Marcus Weiden was a successful banker for 22 years before he decided that he wanted to give up his profession to road-trip across the world with his dog. Here, he and Frieda take in the view during one of their hiking trips at the Geiranger Fjord and ice fields at Juvaspass, Norway.
Pet-centric travel is one of this year’s biggest trends. It allows travellers and their furbabies a chance to experience the world through curated experiences they both will enjoy.

From organised walks, the beach, pet dining and spa treatments, pets get to live their best lives on holiday with their owners.

Tourism businesses have jumped on the bandwagon - creating pet-friendly accommodation, tours and eateries.

Coleen Clackworthy, one of the owners of Pets Travel, said pet travel has increased in the last two years.

She said more owners planned holidays to suit the needs of their pets and their passion.

“People want to share their travel experiences with their pets by booking holidays that they both will enjoy. Planning a trip somewhere exotic is now effortless with the number of pet-friendly offerings out there,” she said.

Clackworthy, who travels across South Africa with her Australian shepherd dog named Sydney, said bespoke experiences for pets had been enticing for owners.

“Many pet travel agencies create exciting itineraries for travellers and their dogs. A more budget-friendly option would be researching a few destinations that you and your pets would enjoy,” she said.

Sam Roberts of the Animal Travel Agency shares some tips on how owners can plan for local and international holidays for their pets:

A local getaway:

* Valid annual vaccines, including rabies shots, are needed. The vaccines need to be older than 30 days, but not more than a year old.

* Book your flights well in advance to ensure availability.

* Ask to have your pet carried on the same airline as yourself.

* Measure your pet correctly to avoid being turned away. There are airline-approved containers and sizes that owners are required to have before their pet flies.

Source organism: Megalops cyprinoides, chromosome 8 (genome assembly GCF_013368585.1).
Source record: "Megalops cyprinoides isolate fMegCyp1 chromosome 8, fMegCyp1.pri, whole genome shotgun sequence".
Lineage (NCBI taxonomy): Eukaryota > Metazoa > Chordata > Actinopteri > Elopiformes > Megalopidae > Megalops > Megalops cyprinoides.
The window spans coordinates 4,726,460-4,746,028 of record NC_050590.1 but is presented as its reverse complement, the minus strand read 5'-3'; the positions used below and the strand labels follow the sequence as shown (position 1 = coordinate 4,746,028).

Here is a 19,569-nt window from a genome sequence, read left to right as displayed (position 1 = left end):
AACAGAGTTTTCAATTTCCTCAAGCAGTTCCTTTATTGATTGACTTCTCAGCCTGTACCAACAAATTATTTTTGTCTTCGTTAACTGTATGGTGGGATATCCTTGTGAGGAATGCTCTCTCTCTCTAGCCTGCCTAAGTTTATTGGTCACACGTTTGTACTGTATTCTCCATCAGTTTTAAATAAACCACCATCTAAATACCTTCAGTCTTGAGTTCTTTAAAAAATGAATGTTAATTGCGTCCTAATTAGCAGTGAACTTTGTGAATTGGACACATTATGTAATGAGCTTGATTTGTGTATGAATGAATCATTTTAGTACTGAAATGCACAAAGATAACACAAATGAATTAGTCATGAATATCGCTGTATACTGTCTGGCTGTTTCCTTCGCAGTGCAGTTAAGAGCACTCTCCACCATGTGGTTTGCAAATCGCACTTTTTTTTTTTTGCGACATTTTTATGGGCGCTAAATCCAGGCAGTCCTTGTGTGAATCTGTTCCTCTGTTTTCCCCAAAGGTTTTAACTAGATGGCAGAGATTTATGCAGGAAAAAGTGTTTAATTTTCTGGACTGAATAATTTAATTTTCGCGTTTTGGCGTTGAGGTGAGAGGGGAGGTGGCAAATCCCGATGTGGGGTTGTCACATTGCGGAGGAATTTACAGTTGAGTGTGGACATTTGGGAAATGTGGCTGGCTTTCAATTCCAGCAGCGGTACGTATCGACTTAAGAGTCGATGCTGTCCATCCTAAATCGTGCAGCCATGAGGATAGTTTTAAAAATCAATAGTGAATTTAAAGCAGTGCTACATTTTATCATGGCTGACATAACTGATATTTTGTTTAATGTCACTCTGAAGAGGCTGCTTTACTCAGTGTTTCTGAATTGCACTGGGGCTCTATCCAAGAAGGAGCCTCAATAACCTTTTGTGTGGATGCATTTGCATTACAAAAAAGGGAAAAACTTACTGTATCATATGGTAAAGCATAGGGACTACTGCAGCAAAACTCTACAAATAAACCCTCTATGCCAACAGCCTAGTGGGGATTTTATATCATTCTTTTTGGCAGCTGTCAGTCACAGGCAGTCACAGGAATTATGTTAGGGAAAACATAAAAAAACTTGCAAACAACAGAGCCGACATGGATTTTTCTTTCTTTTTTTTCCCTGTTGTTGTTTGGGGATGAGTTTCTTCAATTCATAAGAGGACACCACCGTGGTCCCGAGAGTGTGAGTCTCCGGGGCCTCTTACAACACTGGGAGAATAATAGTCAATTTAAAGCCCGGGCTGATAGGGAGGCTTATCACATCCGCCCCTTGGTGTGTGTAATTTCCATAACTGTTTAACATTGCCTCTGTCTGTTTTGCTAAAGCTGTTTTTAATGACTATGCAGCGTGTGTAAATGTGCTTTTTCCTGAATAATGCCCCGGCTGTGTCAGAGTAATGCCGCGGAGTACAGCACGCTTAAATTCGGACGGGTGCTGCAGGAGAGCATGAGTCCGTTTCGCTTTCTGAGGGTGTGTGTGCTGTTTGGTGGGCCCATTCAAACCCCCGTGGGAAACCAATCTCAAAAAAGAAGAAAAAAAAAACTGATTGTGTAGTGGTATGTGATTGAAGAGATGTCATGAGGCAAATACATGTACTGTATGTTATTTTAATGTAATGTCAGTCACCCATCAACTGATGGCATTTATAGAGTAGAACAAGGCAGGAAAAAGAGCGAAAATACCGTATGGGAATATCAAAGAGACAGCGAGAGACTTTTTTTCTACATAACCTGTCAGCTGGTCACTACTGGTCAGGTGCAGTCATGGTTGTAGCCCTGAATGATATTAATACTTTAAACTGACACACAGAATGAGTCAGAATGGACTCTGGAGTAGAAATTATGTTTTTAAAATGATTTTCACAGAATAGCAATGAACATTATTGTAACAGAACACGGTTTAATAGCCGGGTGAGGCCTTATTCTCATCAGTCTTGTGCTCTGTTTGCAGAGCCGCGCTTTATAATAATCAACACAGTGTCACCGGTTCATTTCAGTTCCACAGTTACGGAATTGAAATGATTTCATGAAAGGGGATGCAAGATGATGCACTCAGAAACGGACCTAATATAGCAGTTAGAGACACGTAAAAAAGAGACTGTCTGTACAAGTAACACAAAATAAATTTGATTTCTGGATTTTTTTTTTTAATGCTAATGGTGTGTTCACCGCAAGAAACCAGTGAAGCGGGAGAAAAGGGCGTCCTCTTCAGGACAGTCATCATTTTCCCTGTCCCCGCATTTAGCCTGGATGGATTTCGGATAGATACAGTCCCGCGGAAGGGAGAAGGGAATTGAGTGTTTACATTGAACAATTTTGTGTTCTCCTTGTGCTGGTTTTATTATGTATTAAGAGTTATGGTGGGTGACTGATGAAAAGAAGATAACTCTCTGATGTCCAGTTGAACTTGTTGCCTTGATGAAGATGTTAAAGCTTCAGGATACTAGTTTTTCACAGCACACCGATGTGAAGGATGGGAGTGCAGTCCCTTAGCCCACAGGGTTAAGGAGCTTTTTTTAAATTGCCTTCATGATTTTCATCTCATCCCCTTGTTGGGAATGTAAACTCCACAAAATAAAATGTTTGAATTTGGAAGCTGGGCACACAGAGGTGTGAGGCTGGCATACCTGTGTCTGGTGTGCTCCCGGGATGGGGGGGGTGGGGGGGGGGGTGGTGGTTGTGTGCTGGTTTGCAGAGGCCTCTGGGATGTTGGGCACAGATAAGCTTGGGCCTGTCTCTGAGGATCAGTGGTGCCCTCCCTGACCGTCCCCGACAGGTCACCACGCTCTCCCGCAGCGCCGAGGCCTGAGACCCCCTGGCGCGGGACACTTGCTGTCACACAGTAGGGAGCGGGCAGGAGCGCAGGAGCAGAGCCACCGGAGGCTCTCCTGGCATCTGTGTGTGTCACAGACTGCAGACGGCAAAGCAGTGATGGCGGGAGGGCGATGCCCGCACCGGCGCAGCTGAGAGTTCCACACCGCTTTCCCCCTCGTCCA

If you are venturing abroad:

* Find out whether the destination requires your pet to have a microchip.

* The pets annual vaccines and rabies jab should be done on the same day.

* Certain countries require a rabies blood test, which can only be done 32 days after your rabies vaccine. Pets have to wait 92 days after the rabies vaccine to travel.

* Most airlines will not allow you to book your pet as excess baggage. All pets must travel as manifested cargo.

* There is no quarantine for any destination in South Africa.

* A health certificate from a state vet is required.

* Destinations such as Australia and New Zealand require specific time frames and blood tests.

* Flights can only be booked a maximum of 10 days before travel.

* Ensure you know the regulations for the country you are going to.

Flying high

These two airlines share some tips on pet travel:

Mango Airlines: Mango requires the health and vaccination certificate of the pet travelling. No pets under eight weeks old, or visibly ill or diseased pets, will be accepted for travel. Service animals travel in the passenger cabin to accompany guests with disabilities. Service animals do not occupy a seat.

Pets do not form part of the checked baggage allowance per passenger, and excess baggage fees apply per kilogram.

Call 086 100 1234 to book your pet a flight at least 48 hours before departure.

kulula.com: Pets on kulula.com flights travel in comfort and safety thanks to their designated Pet Lounges. Luane Lavery, the brand communication manager at BA and kulula.com, said owners need to book 48 hours before departure and request that their pet travel on the same flight.

“BidAir Cargo Pet Lounges require pet owners to produce an inoculation booklet. Rabies inoculations are compulsory nationwide and subject to a waiting period of 7 to 14 days between the inoculation and date of flight. IATA regulations require that the rabies inoculation is done yearly,” she said. Call 011 230 4600 or email [email protected]

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